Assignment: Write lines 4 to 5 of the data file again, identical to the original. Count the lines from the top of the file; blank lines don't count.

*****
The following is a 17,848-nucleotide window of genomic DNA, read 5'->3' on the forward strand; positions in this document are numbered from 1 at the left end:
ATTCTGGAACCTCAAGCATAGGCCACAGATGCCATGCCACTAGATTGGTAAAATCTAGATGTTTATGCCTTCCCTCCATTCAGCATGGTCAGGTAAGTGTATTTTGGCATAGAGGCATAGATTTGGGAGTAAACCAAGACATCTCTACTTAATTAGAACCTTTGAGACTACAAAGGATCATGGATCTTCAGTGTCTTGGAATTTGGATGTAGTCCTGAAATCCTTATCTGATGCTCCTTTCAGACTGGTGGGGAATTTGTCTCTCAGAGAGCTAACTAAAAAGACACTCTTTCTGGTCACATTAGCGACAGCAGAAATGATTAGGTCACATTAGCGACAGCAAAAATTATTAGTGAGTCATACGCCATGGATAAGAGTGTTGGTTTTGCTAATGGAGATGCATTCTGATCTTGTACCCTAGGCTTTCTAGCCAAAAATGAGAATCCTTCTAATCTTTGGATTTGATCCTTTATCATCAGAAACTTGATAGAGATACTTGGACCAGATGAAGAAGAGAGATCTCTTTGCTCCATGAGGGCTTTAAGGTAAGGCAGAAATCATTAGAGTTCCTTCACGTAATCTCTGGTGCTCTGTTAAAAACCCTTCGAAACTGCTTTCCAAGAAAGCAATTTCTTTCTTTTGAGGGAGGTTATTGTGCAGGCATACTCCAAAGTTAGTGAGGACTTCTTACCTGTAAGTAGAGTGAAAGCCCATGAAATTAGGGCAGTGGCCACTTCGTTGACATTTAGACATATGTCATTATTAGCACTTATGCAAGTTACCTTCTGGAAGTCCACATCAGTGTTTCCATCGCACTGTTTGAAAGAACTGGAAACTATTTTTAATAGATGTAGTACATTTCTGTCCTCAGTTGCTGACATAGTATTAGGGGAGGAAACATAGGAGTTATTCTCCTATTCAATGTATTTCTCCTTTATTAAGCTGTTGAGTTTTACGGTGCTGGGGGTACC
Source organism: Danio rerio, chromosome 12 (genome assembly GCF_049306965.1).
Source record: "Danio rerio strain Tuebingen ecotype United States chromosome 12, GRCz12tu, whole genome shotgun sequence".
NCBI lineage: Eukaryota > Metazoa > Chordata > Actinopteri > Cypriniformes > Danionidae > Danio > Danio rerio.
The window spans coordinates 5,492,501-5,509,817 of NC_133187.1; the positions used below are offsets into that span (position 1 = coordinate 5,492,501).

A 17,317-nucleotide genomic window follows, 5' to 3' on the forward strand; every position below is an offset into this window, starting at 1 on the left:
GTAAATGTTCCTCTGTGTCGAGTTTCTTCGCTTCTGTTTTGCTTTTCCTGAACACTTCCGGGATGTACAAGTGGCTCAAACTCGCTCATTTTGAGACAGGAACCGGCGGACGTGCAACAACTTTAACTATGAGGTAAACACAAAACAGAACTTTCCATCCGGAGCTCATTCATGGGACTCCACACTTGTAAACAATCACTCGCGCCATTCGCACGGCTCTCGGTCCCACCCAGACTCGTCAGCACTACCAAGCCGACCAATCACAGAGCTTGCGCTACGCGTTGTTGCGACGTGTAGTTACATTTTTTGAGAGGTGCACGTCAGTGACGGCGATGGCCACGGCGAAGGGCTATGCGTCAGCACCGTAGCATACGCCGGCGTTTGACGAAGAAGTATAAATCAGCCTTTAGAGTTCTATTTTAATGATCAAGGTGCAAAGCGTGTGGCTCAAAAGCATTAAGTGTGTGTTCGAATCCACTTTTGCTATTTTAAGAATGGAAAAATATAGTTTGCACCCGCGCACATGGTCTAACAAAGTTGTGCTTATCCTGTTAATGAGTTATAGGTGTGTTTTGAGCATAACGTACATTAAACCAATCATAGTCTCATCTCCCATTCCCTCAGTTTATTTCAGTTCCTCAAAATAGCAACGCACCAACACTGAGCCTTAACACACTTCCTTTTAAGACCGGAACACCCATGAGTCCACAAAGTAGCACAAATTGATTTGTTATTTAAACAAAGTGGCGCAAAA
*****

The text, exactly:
Source record: "Danio rerio strain Tuebingen ecotype United States chromosome 12, GRCz12tu, whole genome shotgun sequence".
NCBI lineage: Eukaryota > Metazoa > Chordata > Actinopteri > Cypriniformes > Danionidae > Danio > Danio rerio.